Reforming hospitals from the inside out
Why would anyone want to put a startup accelerator INSIDE a major public hospital? Think of the noise of people rushing around corridors, the beeping of machines, busy doctors and nurses, sick patients, upset relatives, sudden medical dramas…
That’s exactly why a health accelerator SHOULD be in a hospital. So entrepreneurs can see first hand, what life is really like for both clinical staff and patients.
Meet Melbourne Health Accelerator, Australia’s only startup space that is actually attached to a hospital.
As Director of Business Development at the Royal Melbourne Hospital, Dr Patricio Sepulveda’s job is to encourage innovation and find business opportunities for one of Melbourne’s oldest establishments.
Chris Kommatas runs the Accelerator Program, which based in an abandoned Intensive Care Unit at the Royal Melbourne. His job is to connecting modern technology, the spirit of entrepreneurship and traditional hospitals.
Startup founders need to validate their products, find out if their technology is ‘user friendly’ and see if there is a solid business model behind their ideas. Meanwhile hospitals need to identify where their inefficiencies are and how they can overcome them.
The program offers them both a chance to work together in a practical and hands-on relationship.
The history of hospitals
Hospitals have always been conservative and mindful of their long history. The precursor of today’s healthcare system was first documented in Egyptian civilization, 2700 BC. The Medical and Nursing professions were subsequently developed in Military and Church organisations, and carry on their strict hierarchical structure. Medical training involves years of subordination, long hours of work and study. Nursing training involves mixing rotating rosters, hard physical work on the wards and demanding study.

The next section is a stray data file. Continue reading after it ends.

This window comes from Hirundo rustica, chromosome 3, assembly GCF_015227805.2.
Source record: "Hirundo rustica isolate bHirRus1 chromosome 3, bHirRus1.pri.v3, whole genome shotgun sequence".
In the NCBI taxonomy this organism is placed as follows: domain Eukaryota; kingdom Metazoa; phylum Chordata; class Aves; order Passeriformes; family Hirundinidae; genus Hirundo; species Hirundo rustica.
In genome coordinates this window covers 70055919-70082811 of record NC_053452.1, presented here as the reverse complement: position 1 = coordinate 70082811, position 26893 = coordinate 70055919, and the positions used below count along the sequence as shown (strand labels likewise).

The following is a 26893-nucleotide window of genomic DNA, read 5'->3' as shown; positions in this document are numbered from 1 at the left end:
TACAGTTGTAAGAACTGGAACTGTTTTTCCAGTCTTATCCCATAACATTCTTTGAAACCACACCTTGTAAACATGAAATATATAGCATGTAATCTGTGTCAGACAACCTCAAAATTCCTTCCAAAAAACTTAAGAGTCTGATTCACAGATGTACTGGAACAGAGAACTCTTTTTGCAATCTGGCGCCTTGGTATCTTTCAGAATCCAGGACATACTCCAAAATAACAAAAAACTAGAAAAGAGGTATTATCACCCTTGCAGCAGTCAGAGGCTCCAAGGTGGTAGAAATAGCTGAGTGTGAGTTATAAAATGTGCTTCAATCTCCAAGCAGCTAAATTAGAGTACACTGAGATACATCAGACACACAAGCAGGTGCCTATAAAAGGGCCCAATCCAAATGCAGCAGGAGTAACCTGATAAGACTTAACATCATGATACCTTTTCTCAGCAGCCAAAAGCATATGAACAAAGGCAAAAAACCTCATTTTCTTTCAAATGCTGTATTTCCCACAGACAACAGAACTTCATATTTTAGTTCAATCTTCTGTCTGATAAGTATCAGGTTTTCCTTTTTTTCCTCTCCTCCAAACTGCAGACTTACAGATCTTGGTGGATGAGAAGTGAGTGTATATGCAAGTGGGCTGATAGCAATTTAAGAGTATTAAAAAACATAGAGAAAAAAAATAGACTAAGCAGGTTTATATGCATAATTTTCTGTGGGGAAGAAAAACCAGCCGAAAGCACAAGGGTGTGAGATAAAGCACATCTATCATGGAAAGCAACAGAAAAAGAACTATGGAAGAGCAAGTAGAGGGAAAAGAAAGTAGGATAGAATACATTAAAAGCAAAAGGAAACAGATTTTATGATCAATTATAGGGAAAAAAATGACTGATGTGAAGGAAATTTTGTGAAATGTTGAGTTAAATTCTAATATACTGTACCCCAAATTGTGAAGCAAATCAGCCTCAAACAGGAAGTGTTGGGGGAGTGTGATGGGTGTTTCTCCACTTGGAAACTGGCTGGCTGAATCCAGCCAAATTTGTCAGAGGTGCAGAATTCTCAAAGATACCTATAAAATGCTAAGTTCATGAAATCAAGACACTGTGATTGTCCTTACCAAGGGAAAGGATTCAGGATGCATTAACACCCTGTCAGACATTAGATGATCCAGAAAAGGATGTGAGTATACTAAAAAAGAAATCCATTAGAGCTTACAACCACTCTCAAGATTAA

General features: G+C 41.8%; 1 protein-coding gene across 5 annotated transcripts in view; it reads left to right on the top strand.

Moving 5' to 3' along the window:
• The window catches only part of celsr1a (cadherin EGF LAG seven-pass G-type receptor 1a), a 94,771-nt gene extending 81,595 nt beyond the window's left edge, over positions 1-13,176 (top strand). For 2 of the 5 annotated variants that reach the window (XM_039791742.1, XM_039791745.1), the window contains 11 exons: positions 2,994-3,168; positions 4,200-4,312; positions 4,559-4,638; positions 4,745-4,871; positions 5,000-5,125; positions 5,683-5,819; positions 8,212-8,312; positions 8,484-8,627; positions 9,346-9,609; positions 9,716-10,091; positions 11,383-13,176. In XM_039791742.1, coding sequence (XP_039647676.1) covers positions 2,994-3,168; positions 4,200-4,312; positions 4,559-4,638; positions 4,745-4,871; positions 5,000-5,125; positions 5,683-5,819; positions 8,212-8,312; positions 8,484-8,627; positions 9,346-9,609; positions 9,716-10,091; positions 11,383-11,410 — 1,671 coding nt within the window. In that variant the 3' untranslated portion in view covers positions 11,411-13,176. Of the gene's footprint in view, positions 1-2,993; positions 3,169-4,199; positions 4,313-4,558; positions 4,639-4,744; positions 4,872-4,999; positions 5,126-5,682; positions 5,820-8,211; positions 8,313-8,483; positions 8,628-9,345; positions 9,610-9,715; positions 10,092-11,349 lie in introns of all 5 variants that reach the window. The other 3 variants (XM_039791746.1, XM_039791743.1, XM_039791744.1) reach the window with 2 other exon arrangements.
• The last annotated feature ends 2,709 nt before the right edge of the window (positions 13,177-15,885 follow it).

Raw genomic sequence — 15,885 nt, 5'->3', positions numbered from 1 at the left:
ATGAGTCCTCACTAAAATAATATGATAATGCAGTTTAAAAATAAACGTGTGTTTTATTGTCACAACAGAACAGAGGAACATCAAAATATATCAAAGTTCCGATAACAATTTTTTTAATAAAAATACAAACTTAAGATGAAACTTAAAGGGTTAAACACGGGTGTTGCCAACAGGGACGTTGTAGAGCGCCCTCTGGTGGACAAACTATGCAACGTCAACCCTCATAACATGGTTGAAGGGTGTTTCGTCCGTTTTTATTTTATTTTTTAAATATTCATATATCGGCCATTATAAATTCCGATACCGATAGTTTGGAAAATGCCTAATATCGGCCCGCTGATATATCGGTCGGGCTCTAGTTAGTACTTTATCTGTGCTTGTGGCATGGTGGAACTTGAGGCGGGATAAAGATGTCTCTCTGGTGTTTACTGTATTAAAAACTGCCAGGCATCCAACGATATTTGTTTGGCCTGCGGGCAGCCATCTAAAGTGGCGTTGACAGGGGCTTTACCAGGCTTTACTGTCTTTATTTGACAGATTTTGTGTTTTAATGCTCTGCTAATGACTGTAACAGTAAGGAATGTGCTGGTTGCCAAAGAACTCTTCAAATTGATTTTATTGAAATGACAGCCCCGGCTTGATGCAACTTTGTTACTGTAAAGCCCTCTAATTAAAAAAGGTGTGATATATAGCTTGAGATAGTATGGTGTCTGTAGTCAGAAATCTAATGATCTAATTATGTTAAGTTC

However modern hospitals are being forced to change. As the population ages, hospital demand is rising and as more expensive medical innovations are being requested by the public, costs are simply unsustainable for governments. Hospitals realise that they need interact with the business community. Not only to find alternative funding sources, but also to develop more effective ways of managing their patients.
If this accelerator program proves a financial and technology success, a similar model will be rolled out in every teaching hospital in Australia.
Parkville is the epicentre of biomedical innovation in Australia. It is surrounded by a group of world class hospitals, Australia’s top University and a number of research centres. These include the Victorian Comprehensive Cancer Centre, The Royal Women’s, The Royal Children’s, The University of Melbourne, the Florey Institute of Neuroscience and the Walter and Eliza Hall Institute.
The Royal Melbourne Hospital was established in 1848. It is a world leader in medical practice and research. It’s specialty includes most major medical and surgical specialties. It is the only hospital in Australia that routinely performs robotic surgery. It houses the Victorian Infectious Diseases Service (VIDS) and the John Cade Psychiatry Ward. It produces 1,400 publications a year.
The Melbourne Health Accelerator is currently looking for eight to twenty health startups to apply for their unique program. The cohort is to start mid to late May.
The types of companies they are seeking need to be established, engaged and proactive. The criteria is maturity, teamwork and working on an area relevant to Royal Melbourne Hospital patients. Their research must be solid and the team must participate full time in the program.
As the hospital’s history is strongly linked to public health and charity work, the startup’s product needs to have a social impact as well as a financial one.
Startups on the program are able to access a wide range of hospital facilities as well as hospital mentors and advisors. These include being included in the weekly Grand Round, liaising with Medical and hospital staff and being exposed to the daily tasks of hospitals. They will also be able to use some of the hospitals administration facilities. This helped one of the previous accelerators in the program MedTasker to develop their medical communication system.
The companies that are accepted will sign a confidentiality agreements to protect their copyright, but the focus of the program is collaboration rather than simply making money. While the program is not designed to simply give startups free research, completion of the 12 week program will bring solid academic credibility.
The startups accepted into the program must in the Royal Melbourne Hospital space full time, ie Monday to Friday 0900 – 1700. They will be given a card and 24/7 access key. The space is large and can take a maximum of three members per team. They are desks and 24/7 internet access.
© Wikihospitals May 2017